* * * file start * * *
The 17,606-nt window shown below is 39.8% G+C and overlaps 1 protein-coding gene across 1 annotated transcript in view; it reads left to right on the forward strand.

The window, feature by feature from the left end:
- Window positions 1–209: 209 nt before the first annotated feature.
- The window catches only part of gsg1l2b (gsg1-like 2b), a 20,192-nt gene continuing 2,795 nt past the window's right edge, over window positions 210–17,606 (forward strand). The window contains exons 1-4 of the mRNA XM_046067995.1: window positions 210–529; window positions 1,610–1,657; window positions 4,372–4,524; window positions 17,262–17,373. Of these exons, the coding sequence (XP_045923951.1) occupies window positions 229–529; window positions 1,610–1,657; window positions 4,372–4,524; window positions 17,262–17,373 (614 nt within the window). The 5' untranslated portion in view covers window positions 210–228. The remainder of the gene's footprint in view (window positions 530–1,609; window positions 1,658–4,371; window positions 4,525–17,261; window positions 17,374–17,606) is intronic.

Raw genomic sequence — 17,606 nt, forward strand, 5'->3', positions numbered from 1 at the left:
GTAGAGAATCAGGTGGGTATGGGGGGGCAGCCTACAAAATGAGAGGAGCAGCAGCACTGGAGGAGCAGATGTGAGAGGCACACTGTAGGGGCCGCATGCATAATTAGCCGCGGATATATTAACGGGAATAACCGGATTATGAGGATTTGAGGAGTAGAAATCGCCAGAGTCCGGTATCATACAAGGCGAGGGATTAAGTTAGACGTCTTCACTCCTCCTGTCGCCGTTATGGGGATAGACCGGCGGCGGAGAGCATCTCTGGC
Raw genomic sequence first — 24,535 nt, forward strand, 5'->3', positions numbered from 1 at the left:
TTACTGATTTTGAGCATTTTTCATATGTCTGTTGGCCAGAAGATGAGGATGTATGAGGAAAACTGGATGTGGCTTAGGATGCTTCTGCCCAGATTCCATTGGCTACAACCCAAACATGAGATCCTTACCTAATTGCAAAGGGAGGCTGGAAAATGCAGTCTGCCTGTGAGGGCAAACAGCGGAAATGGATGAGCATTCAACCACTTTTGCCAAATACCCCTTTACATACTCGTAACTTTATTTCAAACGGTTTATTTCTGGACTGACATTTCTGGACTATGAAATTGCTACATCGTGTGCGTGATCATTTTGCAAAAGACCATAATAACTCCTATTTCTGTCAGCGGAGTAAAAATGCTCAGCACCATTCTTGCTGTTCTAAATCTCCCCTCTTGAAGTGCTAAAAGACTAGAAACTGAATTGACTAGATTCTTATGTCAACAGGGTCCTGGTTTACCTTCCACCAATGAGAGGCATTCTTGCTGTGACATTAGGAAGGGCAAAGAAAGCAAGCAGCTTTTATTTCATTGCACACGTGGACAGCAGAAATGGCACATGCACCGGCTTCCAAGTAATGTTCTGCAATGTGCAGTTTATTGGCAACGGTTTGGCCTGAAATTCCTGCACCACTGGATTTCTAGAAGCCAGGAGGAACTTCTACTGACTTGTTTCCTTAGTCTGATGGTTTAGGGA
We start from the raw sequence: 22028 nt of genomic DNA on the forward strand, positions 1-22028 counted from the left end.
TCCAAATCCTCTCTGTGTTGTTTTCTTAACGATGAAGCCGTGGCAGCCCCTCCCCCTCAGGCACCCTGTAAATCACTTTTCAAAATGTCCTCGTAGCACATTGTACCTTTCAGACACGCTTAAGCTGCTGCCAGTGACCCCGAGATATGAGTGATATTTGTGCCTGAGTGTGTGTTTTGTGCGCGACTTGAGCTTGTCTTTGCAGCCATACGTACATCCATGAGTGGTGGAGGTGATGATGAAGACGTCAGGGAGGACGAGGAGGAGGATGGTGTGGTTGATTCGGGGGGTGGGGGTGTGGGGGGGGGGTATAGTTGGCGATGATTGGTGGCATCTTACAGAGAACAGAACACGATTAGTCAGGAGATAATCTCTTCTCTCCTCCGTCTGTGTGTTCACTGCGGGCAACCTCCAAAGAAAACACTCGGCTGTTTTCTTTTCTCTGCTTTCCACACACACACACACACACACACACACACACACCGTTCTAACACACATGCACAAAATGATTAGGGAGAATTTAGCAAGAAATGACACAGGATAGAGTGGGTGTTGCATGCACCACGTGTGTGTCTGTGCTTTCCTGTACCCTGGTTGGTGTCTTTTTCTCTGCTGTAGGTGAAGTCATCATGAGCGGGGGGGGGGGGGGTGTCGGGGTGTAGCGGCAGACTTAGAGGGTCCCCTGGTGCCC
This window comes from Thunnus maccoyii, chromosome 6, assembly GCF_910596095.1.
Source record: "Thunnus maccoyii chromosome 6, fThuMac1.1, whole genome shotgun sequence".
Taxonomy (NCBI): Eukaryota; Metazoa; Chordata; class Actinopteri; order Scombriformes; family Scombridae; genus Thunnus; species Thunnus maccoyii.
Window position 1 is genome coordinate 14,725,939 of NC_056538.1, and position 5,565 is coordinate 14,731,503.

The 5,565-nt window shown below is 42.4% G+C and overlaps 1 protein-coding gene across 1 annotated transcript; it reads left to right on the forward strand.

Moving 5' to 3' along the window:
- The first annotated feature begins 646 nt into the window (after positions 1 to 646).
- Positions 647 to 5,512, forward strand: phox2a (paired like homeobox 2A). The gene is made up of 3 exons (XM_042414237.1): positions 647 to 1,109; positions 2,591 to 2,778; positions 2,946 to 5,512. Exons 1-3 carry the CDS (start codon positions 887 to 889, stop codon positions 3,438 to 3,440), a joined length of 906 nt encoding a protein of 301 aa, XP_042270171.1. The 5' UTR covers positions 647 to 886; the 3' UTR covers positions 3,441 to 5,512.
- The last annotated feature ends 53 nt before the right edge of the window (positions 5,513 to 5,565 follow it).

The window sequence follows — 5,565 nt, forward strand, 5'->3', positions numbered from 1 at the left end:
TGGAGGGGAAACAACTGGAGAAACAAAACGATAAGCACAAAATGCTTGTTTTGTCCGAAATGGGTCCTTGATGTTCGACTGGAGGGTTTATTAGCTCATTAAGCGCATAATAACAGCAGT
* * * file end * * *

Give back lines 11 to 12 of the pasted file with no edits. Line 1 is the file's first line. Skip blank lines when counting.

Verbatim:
This window comes from Thunnus maccoyii, chromosome 6, assembly GCF_910596095.1.
Source record: "Thunnus maccoyii chromosome 6, fThuMac1.1, whole genome shotgun sequence".